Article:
Diplomatic Correspondent: Bangladesh is reviewing a Russian proposal to sell crude oil to the South Asian nation, according to State Minister for Power, Energy and Mineral Resources Nasrul Hamid.
The United States, Britain and some other key oil buyers banned imports of Russian oil shortly after the invasion of Ukraine. The European Union is finalising a further round of sanctions, including a ban on Russian oil purchases. Many European refiners have already stopped buying from Russia for fear of running afoul of sanctions or drawing negative publicity.
The low price of Russia’s oil — spot differentials are about $29 less per barrel compared with before the invasion — is a boon for many refiners as they face shrinking margins. The price is well below competing barrels from the Middle East, Africa, Europe and the United States.
India’s purchases of Russian crude have soared since the conflict’s start, rising from nothing in December and January to about 300,000 barrels a day in March and 700,000 a day in April. The crude now accounts for nearly 17 percent of Indian imports, up from less than 1 percent before the invasion. Last year, India imported about 33,000 barrels a day on average from Russia, according to The New York Times.
Prices of oil in the world market have fallen slightly. Duty-free facilities on oil imports from neighbouring India have also lowered the price, Hamid said yesterdayafter opening a workshop at the Power Bhaban.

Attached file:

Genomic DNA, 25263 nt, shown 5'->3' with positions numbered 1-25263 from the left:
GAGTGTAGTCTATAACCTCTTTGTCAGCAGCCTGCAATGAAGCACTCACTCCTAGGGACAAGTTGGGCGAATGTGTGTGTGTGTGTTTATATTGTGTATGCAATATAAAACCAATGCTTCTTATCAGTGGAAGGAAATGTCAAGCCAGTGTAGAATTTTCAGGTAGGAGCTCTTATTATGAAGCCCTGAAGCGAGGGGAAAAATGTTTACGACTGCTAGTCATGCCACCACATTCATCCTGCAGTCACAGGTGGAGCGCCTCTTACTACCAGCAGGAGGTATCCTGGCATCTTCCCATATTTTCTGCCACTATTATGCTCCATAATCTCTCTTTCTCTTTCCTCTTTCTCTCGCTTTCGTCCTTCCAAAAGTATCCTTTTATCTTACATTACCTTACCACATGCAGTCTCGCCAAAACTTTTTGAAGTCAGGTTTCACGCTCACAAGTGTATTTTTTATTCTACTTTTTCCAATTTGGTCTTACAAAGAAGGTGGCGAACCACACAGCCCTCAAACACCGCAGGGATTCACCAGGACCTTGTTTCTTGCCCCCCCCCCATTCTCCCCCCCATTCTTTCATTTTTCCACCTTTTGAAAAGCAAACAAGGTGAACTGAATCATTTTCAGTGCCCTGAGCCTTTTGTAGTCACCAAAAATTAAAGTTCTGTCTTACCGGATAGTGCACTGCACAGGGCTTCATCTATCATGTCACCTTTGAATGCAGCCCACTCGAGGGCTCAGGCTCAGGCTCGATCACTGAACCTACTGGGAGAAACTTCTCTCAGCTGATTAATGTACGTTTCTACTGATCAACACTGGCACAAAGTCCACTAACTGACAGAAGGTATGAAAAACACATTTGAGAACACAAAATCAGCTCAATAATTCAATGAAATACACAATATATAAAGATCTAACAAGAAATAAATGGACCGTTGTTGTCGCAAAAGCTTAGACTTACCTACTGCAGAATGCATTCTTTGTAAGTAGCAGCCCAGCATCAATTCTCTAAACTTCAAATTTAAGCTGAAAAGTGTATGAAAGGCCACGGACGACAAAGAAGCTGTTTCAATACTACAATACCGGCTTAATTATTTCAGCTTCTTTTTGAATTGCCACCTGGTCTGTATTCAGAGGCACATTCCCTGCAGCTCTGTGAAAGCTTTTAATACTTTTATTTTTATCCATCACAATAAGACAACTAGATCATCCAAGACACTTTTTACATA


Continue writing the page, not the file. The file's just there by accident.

Asked whether Bangladesh was considering a lowering of the prices, Hamid said they wanted to keep the rate stable.
“We don’t want to raise or lower it. The recent decline is enough to keep it affordable.”
Hamid said he believes that electric buses and trains should replace oil-run public transport in order to reduce the significant impact of fuel prices on users.
“In future, we must take initiatives to introduce electric buses and other electric forms of public transport. The railways could even introduce electric trains if they want to.”
The government plans to shut down several oil-based power plants next year, Hamid said.
“Several gas-based and coal-based power plants will become operational next year. Because of that, we should be able to shut down oil-based power plants. This will reduce costs.”
The ongoing dollar crisis had impeded imports, but the issue has largely been resolved, he said.
“Bangladesh Bank is obliged to give dollar discounts on state purchases,” he said. “When we want to get a line of credit from a bank, they are obliged to supply them with dollars. The matter has been discussed.”
However, the state minister also noted that the worldwide crisis in shipping has also hampered the transport of fuel.
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